What you see. The starting point for addressing any equine health related issue is your observation.


Biting at Wound


Horses sometimes bite at healing wounds, particularly on their body, chest and forelegs. This is much more common in horses that have sustained severe or complicated, infected wounds that are painful or itchy.

If a horse tries, they can reach most wounds. Their flexibility and reach is surprising. In some cases, they will even bite at and damage healing hind limb wounds.

Obviously this is not desirable behavior, especially when it involves surgical sites, or wounds in which a great effort has been made at surgical repair. In some cases, horses can cause critical damage to wounds involving vital anatomic structures. In minutes, a horse can tear apart a wound that has been healing well.

The wound will need to be protected with bandaging, or another method like a cradle may need to be used to prevent the horse from reaching the wound.

  • Code Red

    Call Your Vet Immediately, Even Outside Business Hours

your role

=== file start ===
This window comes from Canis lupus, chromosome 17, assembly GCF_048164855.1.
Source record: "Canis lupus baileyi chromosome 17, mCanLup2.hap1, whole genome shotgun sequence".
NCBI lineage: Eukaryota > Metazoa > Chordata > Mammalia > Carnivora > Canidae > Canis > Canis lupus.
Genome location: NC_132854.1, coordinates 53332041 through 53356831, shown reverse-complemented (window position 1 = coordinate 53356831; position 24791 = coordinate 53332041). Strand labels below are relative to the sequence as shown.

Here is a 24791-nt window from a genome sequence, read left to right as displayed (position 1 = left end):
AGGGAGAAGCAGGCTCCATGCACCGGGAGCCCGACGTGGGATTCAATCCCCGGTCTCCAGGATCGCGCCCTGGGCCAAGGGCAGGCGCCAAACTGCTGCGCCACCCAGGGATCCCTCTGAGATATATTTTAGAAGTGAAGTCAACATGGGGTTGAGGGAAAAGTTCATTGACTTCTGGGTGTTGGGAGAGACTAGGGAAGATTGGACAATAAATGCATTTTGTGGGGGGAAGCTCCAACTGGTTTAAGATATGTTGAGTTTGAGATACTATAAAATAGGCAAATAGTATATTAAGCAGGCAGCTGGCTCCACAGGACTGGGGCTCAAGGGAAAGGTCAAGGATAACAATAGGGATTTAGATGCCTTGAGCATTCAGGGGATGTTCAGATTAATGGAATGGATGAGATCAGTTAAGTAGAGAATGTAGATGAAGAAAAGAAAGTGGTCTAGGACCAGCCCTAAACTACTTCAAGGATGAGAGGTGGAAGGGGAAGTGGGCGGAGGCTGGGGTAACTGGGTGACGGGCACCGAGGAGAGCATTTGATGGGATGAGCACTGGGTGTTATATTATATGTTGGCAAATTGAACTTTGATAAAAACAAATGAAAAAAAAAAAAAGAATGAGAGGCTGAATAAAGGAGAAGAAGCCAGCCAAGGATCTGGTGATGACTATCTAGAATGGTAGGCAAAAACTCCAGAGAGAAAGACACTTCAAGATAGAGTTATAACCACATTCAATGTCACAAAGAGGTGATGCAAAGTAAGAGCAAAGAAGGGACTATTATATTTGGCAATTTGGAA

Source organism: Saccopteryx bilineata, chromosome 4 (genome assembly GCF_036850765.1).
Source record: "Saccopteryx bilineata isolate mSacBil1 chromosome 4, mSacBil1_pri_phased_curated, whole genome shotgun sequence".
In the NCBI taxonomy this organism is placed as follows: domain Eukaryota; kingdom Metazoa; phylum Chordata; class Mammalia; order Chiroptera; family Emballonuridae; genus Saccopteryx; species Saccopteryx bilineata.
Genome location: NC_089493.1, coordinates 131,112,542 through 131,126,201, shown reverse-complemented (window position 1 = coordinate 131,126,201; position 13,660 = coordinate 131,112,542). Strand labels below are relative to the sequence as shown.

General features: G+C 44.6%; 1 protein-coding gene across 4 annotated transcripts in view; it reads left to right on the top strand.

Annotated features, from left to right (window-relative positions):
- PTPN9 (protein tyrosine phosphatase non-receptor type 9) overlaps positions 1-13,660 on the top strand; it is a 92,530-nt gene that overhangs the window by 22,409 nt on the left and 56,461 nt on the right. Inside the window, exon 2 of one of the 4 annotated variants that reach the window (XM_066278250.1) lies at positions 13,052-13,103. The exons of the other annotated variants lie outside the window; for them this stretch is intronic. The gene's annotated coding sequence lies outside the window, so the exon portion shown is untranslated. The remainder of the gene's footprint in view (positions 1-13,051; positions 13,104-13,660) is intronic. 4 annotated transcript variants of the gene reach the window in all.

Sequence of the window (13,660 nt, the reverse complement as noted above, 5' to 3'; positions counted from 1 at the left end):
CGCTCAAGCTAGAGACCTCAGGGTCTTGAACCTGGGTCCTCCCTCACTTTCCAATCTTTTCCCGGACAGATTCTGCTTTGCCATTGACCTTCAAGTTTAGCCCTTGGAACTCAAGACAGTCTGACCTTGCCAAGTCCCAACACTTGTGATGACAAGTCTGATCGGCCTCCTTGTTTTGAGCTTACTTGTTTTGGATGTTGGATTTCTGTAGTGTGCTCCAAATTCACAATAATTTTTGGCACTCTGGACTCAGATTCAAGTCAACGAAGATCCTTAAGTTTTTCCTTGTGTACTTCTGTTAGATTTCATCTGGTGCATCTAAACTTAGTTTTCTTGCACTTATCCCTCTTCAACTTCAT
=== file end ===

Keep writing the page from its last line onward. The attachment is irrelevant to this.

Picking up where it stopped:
What To Do

If you notice this happening, call your vet immediately to discuss the best course of action. If necessary, have someone hold the horse or tie it until your vet arrives.

What Not To Do

Do not apply repellent chemicals to wound or skin without knowledge that they are safe.

your vet's role

Your vet typically will first evaluate and treat the wound as needed. Then they will discuss various methods with you, to protect the wound from more self-inflicted trauma.
Questions Your Vet Might Ask:
  • Do you have access to a cradle or muzzle?
  • What is the horse's history?
  • When did you first notice this behavior?
  • Where exactly is the wound and tell me more about it?

Author: Doug Thal DVM Dipl. ABVP